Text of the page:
The Sanitizer is called Sani-System (For Reverse Osmosis). The purpose is to get rid of the bacteria within a Reverse Osmosis system (Priority is the tank: that holds the water)

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Safe meaning that most of the chemicals will wash out of the water tank, after a few flushes (dump & fill). I am worried if it will just make a layer within the tank, and it won't wash out completely. It is important since I am going to take care of 'more fragile' people.

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I don't work on behalf of the company. I am just figuring of if this is 'safe to use.'

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I will replace the tank periodically instead of using chemicals to clean the system. :D

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I want you guys to look at this sheet and tell me if this looks safe to use.

Safety Data Sheet

Thank you.

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    $\begingroup$ "Safe" is a relative term. The mere fact that this product is produced with the explicit intent for its use in RO units (written on the package) is strong evidence that it is, indeed, safe as defined by society. If you can be specific in what your personal definition of "safe" is, it will be much easier to help you determine if this product meets your standards or not. $\endgroup$ – Cort Ammon Apr 19 '18 at 22:31
  • $\begingroup$ I entered what safe means in my situation. $\endgroup$ – LifeBeyondTheClouds Apr 19 '18 at 22:51

The first thing I would recommend is to learn any legal liabilities you may have. Do not take the advice of anyone on the internet when it comes to legal matters.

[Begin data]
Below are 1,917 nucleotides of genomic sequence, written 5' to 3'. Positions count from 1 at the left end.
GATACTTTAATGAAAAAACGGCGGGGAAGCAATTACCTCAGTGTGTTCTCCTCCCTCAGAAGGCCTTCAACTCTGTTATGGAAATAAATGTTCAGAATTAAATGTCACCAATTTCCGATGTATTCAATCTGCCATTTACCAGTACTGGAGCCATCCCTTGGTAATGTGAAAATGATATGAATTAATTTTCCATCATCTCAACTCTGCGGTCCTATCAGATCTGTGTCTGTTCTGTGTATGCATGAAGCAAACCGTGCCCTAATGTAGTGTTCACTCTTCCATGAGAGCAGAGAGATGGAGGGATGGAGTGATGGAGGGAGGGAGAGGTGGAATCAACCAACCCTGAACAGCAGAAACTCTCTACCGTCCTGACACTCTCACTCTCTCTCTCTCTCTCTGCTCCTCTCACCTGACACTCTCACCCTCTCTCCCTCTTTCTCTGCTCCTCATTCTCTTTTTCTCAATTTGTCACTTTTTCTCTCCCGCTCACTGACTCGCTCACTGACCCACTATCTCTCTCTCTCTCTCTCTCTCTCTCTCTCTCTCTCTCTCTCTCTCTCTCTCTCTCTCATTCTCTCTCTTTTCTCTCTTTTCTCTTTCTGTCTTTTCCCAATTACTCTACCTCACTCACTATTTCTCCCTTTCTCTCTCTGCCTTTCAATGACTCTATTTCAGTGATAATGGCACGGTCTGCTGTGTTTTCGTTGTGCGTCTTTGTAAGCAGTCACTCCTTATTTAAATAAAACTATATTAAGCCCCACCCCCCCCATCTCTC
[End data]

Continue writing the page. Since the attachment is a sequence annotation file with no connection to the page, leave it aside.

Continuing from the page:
That being said, the first thing I'd ask is whether you are operating as part of a company which may have company policies to follow. This sort of thing is certainly common, and they may already have an answer.

Failing that, the next thing you should do is acquire the Material Safety Data Sheet (MSDS) for your product. This datasheet should be made available by the company who produces the product. It should be the first place to go. I could not find a MSDS for the particular product you linked, but I did find one from the same company for their liquid sanitizer, which appears to use the same ingredients.

Now I am not in a position of authority on the precise risks with your "more fragile" people. I cannot say how they will react differently than a normal person. You will have to do your own research on that. However, to your question of whether a film might form, we can address that and provide some evidence that the product will not form the layer you are concerned with.

  1. The MSDS states that the product's solubility in water is "complete." This means that it will dissolve in water with substantial ease, and is unlikely to come out of solution afterwards.
  2. The MSDS lists hazardous polymerization as "Will not occur." A polymerization reaction would be the most likely way a product could dissolve into water and then become insoluble later.
  3. The MSDS lists hazardous decomposition as yielding nitrogen oxides and ammonia. You can do your own research on this, but these are not compounds that are known to deposit in solid form.

Between these, it is unlikely that this particular product will form a layer in your tank. I can't state it as an authority, but I myself do not see any indicators that would lead me to such a concern.

The instructions for use for this product will certainly call for some amount of flushing of the system after use. You may choose to flush it more times to provide an additional margin, but without being a medical doctor who is aware of the particular conditions of your "more fragile" people, I cannot say whether this will meet their needs.

Another MSDS for one of the active components in your sanitizer lists the LD50 as 240mg/kg (rat). For a small 50kg person, that suggests that a lethal does is on the order of 12g. Obviously that may or may not scale to your people in particular, but it does go to provide evidence regarding how dangerous or benign these compounds are.

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  • $\begingroup$ I don't work on behalf of the company. I am just figuring out if this product is safe to use. $\endgroup$ – LifeBeyondTheClouds Apr 20 '18 at 3:42
  • $\begingroup$ I am just going to replace the water tank every 3 or so years. Then I don't have to worry about using chemicals. $\endgroup$ – LifeBeyondTheClouds Apr 20 '18 at 4:18

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